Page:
hyperbolic paraboloid


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hyperbolic paraboloid

n.
A surface of which all sections parallel to one coordinate plane are hyperbolas and all sections parallel to another coordinate plane are parabolas.

hyperbol′ic parab′oloid


n.
a paraboloid that can be put into a position such that its sections parallel to one coordinate plane are hyperbolas, with its sections parallel to the other two coordinate planes being parabolas.
[1835–45]
References in periodicals archive ?
Architect John Pawson retrofitted the 1960s building with a library and galleries for temporary and permanent installations over five soaring floors, while keeping the hyperbolic paraboloid roof.
Later chapters are devoted to design, calculation methods, and materials selection for five types of spatial concrete structures: convex translation shells with positive Gaussian curvature, long convex cylindrical shells, hyperbolic paraboloid shells, domes, and long reinforced concrete folders.
Florentino used the hyperbolic paraboloid concept, which allows each house to withstand up to an intensity-8 earthquake and wind velocity of up to 275-km per hour.
And what a roof it is--a complex copper clad hyperbolic paraboloid structure that Mace's associate director Jonathan Emmines refers to affectionately as the 'Concrete Pringle' or 'Witch's Hat'.
The Hyperbolic paraboloid house, a design which was developed by architect E.
which is readily classified as a hyperbolic paraboloid with a vertex centred at (m, n, p).
Our logo has been refurnished to model the most familiar sight in the Campus, the Dogra roof- the hyperbolic paraboloid, which is central to innovation and technology at IIT Delhi.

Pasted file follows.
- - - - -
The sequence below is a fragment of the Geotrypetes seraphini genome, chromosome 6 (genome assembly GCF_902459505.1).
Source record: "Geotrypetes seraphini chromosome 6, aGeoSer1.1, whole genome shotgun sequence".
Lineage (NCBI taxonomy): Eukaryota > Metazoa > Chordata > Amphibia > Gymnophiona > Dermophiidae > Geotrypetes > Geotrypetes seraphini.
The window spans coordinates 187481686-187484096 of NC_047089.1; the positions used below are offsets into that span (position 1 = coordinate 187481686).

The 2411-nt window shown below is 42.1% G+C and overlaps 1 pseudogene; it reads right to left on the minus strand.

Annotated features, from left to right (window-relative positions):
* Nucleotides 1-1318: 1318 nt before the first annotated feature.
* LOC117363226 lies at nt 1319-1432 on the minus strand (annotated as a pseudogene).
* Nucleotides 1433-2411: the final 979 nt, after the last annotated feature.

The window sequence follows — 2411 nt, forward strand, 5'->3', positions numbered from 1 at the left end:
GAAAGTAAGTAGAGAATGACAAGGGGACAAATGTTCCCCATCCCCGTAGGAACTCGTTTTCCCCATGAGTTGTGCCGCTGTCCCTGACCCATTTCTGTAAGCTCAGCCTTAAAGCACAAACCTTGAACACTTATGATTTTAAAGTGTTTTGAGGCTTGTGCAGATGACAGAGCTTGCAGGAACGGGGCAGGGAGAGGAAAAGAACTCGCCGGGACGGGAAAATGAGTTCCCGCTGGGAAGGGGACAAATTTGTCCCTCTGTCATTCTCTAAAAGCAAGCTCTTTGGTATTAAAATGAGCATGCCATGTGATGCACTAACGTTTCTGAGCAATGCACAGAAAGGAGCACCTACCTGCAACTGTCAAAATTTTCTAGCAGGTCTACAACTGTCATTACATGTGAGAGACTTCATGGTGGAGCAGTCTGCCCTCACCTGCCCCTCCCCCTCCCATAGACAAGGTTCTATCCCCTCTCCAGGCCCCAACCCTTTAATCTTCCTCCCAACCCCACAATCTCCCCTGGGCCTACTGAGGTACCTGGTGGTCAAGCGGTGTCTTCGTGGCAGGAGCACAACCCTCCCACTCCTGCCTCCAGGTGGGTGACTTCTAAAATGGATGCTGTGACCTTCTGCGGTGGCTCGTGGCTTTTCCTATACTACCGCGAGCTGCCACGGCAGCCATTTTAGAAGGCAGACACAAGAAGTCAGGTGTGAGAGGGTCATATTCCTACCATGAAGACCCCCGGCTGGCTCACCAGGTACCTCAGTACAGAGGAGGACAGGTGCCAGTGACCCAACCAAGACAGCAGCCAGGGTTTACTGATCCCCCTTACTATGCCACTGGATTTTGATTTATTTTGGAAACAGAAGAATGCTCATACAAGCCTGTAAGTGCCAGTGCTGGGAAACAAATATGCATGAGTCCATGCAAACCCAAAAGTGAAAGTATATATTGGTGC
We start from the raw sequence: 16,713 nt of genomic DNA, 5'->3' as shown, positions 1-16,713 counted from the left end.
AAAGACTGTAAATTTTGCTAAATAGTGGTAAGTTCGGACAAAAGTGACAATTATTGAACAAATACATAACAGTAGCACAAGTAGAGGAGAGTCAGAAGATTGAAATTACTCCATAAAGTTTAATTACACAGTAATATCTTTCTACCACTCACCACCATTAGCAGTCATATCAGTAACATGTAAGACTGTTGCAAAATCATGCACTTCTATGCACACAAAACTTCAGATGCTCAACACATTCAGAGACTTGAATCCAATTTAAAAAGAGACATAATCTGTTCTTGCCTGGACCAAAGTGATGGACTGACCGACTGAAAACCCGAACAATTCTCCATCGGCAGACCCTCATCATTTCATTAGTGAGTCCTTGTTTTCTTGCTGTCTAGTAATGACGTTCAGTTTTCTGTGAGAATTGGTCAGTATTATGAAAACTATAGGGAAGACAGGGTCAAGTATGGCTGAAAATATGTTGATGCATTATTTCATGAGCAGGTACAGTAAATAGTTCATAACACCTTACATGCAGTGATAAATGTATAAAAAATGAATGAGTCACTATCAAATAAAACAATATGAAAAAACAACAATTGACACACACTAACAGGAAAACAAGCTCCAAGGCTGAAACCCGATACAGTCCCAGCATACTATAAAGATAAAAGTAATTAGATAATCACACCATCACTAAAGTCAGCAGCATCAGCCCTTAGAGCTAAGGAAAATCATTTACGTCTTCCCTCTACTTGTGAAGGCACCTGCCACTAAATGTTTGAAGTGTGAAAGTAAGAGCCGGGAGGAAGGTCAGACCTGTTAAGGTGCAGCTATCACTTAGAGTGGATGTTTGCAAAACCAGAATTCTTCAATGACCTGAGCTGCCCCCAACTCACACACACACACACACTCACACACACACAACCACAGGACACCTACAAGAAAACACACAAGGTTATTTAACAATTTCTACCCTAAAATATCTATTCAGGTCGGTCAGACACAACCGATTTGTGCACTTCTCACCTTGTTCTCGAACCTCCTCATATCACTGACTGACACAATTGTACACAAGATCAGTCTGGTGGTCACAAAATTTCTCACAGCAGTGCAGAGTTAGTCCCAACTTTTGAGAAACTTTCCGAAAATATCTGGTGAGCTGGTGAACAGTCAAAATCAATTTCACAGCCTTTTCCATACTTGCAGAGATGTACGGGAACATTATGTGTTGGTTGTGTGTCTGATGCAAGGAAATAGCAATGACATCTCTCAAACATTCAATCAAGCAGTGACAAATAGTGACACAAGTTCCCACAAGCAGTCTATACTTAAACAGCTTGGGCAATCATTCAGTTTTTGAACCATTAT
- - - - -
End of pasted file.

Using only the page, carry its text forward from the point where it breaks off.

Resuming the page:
Hyperbolic paraboloid surfaces were considered in order to simplify the structural estimation and construction, and at the same time, giving a slender configuration and brightness to the form.
For the Commonwealth Institute he adopted the then-fashionable form of a hyperbolic paraboloid, a complex, double-curving surface pioneered by the brilliant Spanish-born engineer-architect Felix Candela (1910-97) which had never before been attempted in Britain.
Optimization of concrete hyperbolic paraboloid umbrella shells, Available from: http://www.
A rare example in the history of music when a building was designed for the performance of a specific piece of music, "Poeme Electronique" was performed in a structure designed by Xenakis (who doubled as an architect) based on the complex mathematical surface of the hyperbolic paraboloid.
The library's saw-tooth roof is also a response to built context, amplified here with playful interlocking arrangements of high and low gables that produce hyperbolic paraboloid sections.